I had the first version of iDVD waaaaay back when. Looking at the new iDVD in iLife ‘06, I’m trying to figure out why I got excited back then.
The original iDVD only worked in SuperDrive Macs, had blah-lah themes, menus were static, and stability was always just around the corner.
Today’s new iDVD 6.0 adds just a few features from last year’s model, but just the right features.
Tops on my list is iDVD’s ability to deliver a widescreen DVD. Now I have to go buy a new Sony widescreen HD camera. See how all this works. I’m sure Apple gets a commission.
Old video cameras shot video at an aspect ratio of about 4:3. Think early PC resolution of 640 pixels by 480 pixels. Think TV screen.
Movies, on the other hand, are usually shot at a ratio of 16:9; widescreen. The new HD cameras shoot widescreen.
iDVD now takes those movies and makes widescreen DVDs.
Also new to iDVD are 10 menu themes, designed for both 4:3 ratio, and the widescreen 16:9 ratio.
The themes include Pass Through, Travel, Road Trip, Mirror, Watercolor, Brushstroke, and others.
All include subpages for main and chapter and additional user menus.
iDVD is better organized than last year’s model. Look for the Media Browser. Integration with iPhoto and iTunes and iMovie (movies) is there.
Organization is extended to iDVD itself. Last year’s model put the theme into iDVD’s package, making the application huge. This year, the themes go into /Library/Application Support/iDVD, which makes housecleaning and back up much easier.
My favorite feature in iDVD has been enhanced (though still missing on element). Drop zones (which also make an appearance in iMovie).
Drop zones let you drag a movie or photo into a “zone” on the moving theme, which adds motion to your menus. They just look great.
The only thing missing is the ability to add or subtract drop zones from a theme. One theme has eight drop zones, so you’d better add eight movies or photos, otherwise blank spots roll across the screen.
Last year’s model of iDVD had a OneStep DVD function that let you capture movies from a DVD and burn direct to disk. Ugly but fast (well, as fast as burning DVDs usually is).
iDVD 6 adds a neat feature called Magic iDVD (look for the Magic in iMovie, too) which gives you an interface for themes, movies, photos, slideshows, etc., and iDVD creates a DVD movie with minimal clicks.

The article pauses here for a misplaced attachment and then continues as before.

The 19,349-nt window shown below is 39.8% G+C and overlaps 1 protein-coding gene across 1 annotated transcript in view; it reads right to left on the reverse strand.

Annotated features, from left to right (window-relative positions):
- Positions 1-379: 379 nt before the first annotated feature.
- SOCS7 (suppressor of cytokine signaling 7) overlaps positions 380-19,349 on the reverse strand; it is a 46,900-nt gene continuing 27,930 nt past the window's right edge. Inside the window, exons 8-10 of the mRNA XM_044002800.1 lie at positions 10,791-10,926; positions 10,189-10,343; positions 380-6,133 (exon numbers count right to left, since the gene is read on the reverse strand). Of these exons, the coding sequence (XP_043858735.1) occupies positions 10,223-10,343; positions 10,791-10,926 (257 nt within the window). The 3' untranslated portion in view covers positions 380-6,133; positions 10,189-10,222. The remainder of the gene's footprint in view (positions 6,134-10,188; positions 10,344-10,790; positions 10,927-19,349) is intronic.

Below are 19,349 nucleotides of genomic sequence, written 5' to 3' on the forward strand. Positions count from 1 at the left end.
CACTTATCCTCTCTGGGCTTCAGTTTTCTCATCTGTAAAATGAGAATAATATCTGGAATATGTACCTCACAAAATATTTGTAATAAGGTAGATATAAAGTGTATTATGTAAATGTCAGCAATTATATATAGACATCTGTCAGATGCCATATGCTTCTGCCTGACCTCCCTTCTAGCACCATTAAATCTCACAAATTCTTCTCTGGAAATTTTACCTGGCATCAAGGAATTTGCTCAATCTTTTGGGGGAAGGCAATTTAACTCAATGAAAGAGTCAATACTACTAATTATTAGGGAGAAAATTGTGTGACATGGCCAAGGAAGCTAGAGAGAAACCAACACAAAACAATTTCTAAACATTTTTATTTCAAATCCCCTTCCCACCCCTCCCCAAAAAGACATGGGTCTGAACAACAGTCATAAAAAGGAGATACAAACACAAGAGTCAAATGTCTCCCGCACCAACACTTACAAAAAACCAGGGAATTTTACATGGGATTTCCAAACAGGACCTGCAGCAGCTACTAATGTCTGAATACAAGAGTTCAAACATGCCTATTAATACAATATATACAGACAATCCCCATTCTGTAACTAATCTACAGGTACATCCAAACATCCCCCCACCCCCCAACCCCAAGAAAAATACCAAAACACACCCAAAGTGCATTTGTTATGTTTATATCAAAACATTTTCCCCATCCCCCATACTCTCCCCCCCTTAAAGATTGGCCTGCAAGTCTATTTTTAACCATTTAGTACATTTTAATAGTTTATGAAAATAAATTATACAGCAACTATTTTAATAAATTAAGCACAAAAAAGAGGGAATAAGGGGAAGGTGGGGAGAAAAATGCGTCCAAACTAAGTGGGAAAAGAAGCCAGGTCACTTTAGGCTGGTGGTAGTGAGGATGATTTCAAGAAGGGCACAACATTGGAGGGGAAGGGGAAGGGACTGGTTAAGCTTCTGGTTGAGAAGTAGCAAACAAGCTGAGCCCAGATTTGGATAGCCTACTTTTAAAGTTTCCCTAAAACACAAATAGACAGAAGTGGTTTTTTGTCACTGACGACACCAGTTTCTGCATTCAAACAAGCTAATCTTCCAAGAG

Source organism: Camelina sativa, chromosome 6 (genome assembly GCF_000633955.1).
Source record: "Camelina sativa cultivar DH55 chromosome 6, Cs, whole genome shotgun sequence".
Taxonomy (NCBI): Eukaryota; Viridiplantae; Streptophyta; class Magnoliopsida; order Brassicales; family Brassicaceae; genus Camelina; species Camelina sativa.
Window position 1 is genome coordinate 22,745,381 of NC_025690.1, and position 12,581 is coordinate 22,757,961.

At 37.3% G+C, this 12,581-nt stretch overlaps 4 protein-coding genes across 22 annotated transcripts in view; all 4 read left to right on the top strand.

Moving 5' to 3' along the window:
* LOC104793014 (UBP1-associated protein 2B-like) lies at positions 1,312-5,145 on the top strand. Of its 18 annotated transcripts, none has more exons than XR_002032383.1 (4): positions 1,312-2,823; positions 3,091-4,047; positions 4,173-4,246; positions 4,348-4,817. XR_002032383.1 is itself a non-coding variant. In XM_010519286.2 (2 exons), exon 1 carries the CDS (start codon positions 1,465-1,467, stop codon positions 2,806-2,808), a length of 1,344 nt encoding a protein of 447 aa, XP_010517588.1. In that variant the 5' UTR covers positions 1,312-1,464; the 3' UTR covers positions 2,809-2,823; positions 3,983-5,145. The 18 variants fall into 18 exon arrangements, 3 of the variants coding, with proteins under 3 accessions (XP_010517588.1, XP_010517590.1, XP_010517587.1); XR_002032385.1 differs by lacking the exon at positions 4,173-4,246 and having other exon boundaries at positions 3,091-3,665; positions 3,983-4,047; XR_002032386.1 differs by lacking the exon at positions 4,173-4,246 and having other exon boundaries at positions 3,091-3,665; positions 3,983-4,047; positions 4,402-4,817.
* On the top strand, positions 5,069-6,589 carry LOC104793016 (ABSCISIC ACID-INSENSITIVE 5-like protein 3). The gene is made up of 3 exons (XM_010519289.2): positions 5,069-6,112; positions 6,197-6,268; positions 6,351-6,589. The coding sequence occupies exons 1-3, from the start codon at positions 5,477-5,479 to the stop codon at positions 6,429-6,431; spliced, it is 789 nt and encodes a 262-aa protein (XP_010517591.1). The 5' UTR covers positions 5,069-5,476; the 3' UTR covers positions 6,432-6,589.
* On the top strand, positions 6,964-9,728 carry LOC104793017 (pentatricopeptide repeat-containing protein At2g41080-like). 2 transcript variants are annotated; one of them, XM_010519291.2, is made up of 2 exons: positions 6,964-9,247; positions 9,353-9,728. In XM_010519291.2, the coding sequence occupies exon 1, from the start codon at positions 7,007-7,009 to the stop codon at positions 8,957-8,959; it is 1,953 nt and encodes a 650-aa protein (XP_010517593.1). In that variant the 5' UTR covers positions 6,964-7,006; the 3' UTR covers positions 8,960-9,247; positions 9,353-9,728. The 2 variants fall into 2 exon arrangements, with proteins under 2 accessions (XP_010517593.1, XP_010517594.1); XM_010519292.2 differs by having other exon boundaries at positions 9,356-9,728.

Magic iDVD isn’t really magic. It’s just fast. No DVD aspect ratio control, no slideshow timing, none of the control you might like (though, if you skip using Magic iDVD, and just use the “controls” you get, well, control).
For those of us who love slide show DVDs, iDVD 6 helps out by increasing the number of images in a slideshow. It used to be 99, now it’s over 9,000.
Carrying the integration to new heights, iDVD has 13 slide transitions (only one per slideshow), and music for slide shows (but the music can’t fade when the slide show ends).
Apple always preferred you burn DVDs on their own SuperDrives. No more. iDVD can see other DVD burners, even external burners, which means getting a Firewire DVD burner can keep an old Mac alive a little longer.
Again, the theme for iLife ‘06 is integration. iDVD was well integrated before, and it’s still well integrated with iPhoto, iMovie, and iTunes.
The new widescreen feature, new themes, and better organization make iDVD worthy to be a part of the iLife ‘06 suite.
Say goodbye to brushed aluminum looks. Guess what we’ll see in Leopard? Platinum plastic. iDVD 6 gets a thumbs up.
Same here. This is a sweetly mature application with many nice touches. I love the fact that we’re no longer restricted to SuperDrive for burning.
iDVD is one of my favorite media applications. I’m planning to sell DVDs of my baby, Tera. What’s your address?
Jack D. Miller
The Windows world has a dozen applications that burn DVDs. Why does iDVD look so good and integrate so well? Sweet.